SoleBizzz Thu 26-May-16 11:33:40

You are no longer friends. No idea what Germany bas to do with it. confused

Fresh start and new friends.

ThroughThickAndThin01 Thu 26-May-16 11:35:06

Wow everyone is harsh. I'd have to tell her. A relationship of 22 years deserves that, I think.

HairyBigSpider Thu 26-May-16 11:35:50

No, don't bother letting her know. She can always contact 'Lily' if she really needed you in the future. I wouldn't lose any sleep over it tbh.

SoleBizzz Thu 26-May-16 11:37:16

Why? You'd feel obligated to tell her after feeling used and manipulated for five years? Unhealthy. .. no contact from her even to send her DS a Birthday card upoothis major milestone Birthday at 18. OP owes this Woman nothing! !

honeyroar Thu 26-May-16 11:37:47

IT sounds like the friendship has died on both sides. She hasn't bothered contacting you since, and neither of you sound like you like each other. Just move and move on. She would find you if she wanted to anyway.

ThroughThickAndThin01 Thu 26-May-16 11:38:40

I just would have to. Jane has bought it on herself, but still, your oldest friend moving that far away is a huge deal.

beccabanana Thu 26-May-16 11:39:11

I'd go and not say anything. It's the the same relationship you had, it's evolved into something quite draining for you by the sounds of it. In this day with social media and the internet being the font of all knowledge, I'm sure if she wants to extend an olive branch or needs you, she'll be able to fine you. Plus, I'm presuming she has your number anyway?

purplefox Thu 26-May-16 11:39:41

I'd just go, you're not friends any more.

kaitlinktm Thu 26-May-16 11:43:20

I wouldn't tell her either. I know a pp said it's a 22-year friendship but if she could ignore the 18th birthday of your son (whom she must have known all his life) then she is showing you how little she values you as a friend now. To contact her might make you look desperate to be reconciled, and it doesn't sound as though you are. (I certainly wouldn't be).

Hockeynut Thu 26-May-16 11:43:30

A great clean break! I'd not tell her, just go and don't contact her anymore. You said things haven't been working for 5yrs. That's enough!

Littleballerina Thu 26-May-16 11:44:33

I'd send a little notelet with your new address, nothing more. Be the bigger person.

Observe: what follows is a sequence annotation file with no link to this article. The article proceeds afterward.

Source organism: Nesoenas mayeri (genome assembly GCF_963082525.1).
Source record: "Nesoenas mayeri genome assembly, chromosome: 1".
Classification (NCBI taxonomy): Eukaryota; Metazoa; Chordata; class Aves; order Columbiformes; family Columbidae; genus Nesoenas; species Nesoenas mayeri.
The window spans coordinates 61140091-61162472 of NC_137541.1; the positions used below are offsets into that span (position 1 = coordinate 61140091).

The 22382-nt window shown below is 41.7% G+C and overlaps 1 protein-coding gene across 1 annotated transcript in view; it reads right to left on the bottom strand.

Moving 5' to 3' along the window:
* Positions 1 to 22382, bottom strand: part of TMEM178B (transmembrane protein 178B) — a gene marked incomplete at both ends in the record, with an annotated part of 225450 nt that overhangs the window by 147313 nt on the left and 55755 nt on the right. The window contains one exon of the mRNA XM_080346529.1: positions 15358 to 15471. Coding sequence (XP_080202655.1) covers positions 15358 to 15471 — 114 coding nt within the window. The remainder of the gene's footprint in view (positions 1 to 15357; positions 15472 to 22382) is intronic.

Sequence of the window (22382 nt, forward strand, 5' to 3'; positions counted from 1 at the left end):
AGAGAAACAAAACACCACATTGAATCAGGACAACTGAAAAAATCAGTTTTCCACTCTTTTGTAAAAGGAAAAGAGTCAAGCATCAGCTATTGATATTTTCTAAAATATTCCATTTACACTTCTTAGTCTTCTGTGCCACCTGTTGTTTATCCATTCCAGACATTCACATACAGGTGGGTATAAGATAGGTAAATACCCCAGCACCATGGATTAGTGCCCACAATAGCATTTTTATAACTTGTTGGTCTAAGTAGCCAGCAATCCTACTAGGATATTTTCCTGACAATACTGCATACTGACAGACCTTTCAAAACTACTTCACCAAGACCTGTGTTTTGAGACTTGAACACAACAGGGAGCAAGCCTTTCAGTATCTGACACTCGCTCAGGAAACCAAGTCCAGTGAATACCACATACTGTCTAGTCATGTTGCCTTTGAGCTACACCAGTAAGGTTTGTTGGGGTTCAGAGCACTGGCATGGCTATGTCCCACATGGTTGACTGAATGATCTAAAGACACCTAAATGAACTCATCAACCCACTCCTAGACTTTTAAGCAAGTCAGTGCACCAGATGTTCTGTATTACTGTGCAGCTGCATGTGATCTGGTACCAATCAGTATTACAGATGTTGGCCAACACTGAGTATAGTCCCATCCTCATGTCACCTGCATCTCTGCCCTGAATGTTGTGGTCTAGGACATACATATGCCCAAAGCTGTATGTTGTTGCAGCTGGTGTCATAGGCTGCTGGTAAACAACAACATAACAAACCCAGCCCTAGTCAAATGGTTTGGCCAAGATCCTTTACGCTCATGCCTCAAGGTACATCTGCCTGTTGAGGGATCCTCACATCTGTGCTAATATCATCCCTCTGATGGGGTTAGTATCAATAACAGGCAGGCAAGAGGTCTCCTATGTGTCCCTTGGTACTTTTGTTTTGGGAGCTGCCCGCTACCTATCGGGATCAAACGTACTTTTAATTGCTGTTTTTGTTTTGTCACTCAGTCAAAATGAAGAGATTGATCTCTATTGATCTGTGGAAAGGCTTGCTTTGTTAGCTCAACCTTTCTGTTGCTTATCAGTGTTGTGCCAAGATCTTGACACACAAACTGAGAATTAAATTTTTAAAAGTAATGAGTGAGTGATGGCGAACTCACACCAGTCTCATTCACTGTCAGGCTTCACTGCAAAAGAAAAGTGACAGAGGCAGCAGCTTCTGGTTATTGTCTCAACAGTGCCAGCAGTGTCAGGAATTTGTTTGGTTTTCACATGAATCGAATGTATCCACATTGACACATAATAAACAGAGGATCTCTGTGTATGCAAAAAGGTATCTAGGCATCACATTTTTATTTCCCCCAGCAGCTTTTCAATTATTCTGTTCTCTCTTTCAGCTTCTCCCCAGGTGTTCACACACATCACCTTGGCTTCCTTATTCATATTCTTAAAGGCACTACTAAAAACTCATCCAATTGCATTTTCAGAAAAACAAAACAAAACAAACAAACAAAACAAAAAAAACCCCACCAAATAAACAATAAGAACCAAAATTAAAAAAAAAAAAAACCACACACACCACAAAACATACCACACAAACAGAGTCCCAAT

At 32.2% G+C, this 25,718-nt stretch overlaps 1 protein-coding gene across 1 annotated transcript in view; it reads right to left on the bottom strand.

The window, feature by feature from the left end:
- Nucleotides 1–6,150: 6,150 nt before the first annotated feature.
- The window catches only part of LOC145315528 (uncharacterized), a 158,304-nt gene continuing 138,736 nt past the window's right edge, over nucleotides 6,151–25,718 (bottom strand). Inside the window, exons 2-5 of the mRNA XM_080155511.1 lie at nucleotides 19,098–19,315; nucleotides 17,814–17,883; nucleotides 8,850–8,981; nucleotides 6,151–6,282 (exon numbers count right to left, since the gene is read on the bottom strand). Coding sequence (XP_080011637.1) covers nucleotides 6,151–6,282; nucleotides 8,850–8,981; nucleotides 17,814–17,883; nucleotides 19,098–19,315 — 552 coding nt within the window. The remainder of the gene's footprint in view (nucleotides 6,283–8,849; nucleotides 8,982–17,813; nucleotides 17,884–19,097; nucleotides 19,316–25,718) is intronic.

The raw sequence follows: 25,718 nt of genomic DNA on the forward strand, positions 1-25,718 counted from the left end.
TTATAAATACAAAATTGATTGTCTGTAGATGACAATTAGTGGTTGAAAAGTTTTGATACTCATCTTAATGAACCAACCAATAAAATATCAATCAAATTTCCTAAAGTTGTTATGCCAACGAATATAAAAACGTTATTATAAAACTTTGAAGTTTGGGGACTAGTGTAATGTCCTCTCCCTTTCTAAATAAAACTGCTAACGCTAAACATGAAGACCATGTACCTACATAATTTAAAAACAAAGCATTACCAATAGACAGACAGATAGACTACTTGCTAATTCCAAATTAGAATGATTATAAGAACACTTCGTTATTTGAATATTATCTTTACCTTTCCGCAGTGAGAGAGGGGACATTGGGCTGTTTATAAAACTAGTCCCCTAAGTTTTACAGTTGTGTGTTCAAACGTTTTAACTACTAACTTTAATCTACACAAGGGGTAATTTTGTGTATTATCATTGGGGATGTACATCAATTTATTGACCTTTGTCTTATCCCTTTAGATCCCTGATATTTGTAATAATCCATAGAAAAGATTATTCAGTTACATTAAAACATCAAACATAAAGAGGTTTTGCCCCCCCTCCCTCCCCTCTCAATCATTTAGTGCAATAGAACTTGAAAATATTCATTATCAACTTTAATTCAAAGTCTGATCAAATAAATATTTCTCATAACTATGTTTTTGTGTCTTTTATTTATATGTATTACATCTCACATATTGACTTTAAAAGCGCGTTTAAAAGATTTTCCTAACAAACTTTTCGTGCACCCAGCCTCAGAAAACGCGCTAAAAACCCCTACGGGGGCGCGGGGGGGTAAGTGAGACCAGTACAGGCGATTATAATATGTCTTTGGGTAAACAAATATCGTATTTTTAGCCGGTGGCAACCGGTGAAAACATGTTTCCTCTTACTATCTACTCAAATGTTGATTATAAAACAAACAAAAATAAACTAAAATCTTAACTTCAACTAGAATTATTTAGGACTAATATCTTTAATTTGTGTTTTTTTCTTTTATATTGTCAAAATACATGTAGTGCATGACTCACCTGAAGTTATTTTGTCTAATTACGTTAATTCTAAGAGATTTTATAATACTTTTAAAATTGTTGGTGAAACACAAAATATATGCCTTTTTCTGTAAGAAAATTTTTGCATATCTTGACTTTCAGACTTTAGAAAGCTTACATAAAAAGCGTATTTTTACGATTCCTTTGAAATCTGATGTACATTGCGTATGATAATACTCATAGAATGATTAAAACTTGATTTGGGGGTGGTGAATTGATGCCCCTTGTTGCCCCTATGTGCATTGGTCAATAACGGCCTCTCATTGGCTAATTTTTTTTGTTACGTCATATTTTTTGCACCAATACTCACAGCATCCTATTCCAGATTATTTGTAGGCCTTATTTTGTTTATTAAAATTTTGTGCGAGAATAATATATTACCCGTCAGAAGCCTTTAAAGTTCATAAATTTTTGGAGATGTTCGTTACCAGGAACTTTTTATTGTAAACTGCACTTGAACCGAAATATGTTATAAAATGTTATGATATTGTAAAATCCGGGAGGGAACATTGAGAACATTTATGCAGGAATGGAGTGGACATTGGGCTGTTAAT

DinosaursRoar Thu 26-May-16 11:46:20

How is her normal way to contact you (when you are speaking!), is it to turn up on your doorstep, or does she have your mobile number, e-mail address, facebook message? Because unless you are changing those, if she wants to contact you, she can do.

If you were going to send out printed 'we've moved' cards with your new address, then pop one in the post to her. Otherwise, I assume if she wants to get hold of you, she'll have multiple avenues to do so, including asking Lilly.

WhatchaMaCalllit Thu 26-May-16 11:47:17

I'll preface this by saying I'm not Jane in this story.

Perhaps Jane is a bit raw after having all of 3-5 years worth of pent up angst and feelings of being unappreciated dumped at her door in one night. Perhaps Jane is still processing all of this information and needs time to digest it all.

However, as you are moving, I'd leave my contact details with Lily and leave strict instructions that they are only to be passed to Jane if Lily says that she wants to discuss what happened in the hotel bar and to clear the air. That way, you can still be in touch with Lily but only involve Jane if and when the above ever happens. Lily on the other hand can stay friends/acquaintances with Jane if she wants as it wont be of any consequence to you.

Move, enjoy the move and don't worry about Jane.

handslikecowstits Thu 26-May-16 11:48:25

Just go. You haven't spoken since January and she hasn't bothered with your son. The relationship is dead.

Pseudo341 Thu 26-May-16 11:49:21

"what if she needs you and you aren't there?"

What if you need her, would she be there for you? It really doesn't sound like it any more from what you've said. If you try to stay in touch what's going to happen? More of her using you and guilt tripping you? I understand that in your head somewhere there's still this beautiful friendship going back years, but the truth is it's just not the there any more. Time to move on.

DinosaursRoar Thu 26-May-16 11:58:49

Also to add if she would only contact you if she needed you, not because she wanted to spend time with you, then you aren't friends really. This is a very one sided relationship by the sounds of it, and she's decided she doesn't need it anymore.

seafoodeatit Thu 26-May-16 11:59:53

I think I would just go too and try to put the whole thing behind you, she's not sought you out in the meantime and is unlikely to do so in the future.

blitheringbuzzards1234 Thu 26-May-16 12:00:52

I would be inclined to just move and say nothing. This is not an equal or healthy relationship. If you feel bad about it (and why should you?) is it possible to tell others (maybe a gossipy mutual friend) about the move in the hope that they may pass the info on on your behalf? This sounds awfully sneaky I know, but it may work.
'If she needs you' sounds like she is too needy and you're on a guilt-trip about her problems. Maybe she should stand on her own two feet more and this would actually be doing her a favour in the long run.

MardleBum Thu 26-May-16 12:01:06

Do it. The relationship has been dead in the water since that argument. Accept that you've grown apart and the friendship has run its course. If she wanted to mend things she'd have done it by now. Move away and have a fresh start. You've done nothing to feel guilty about.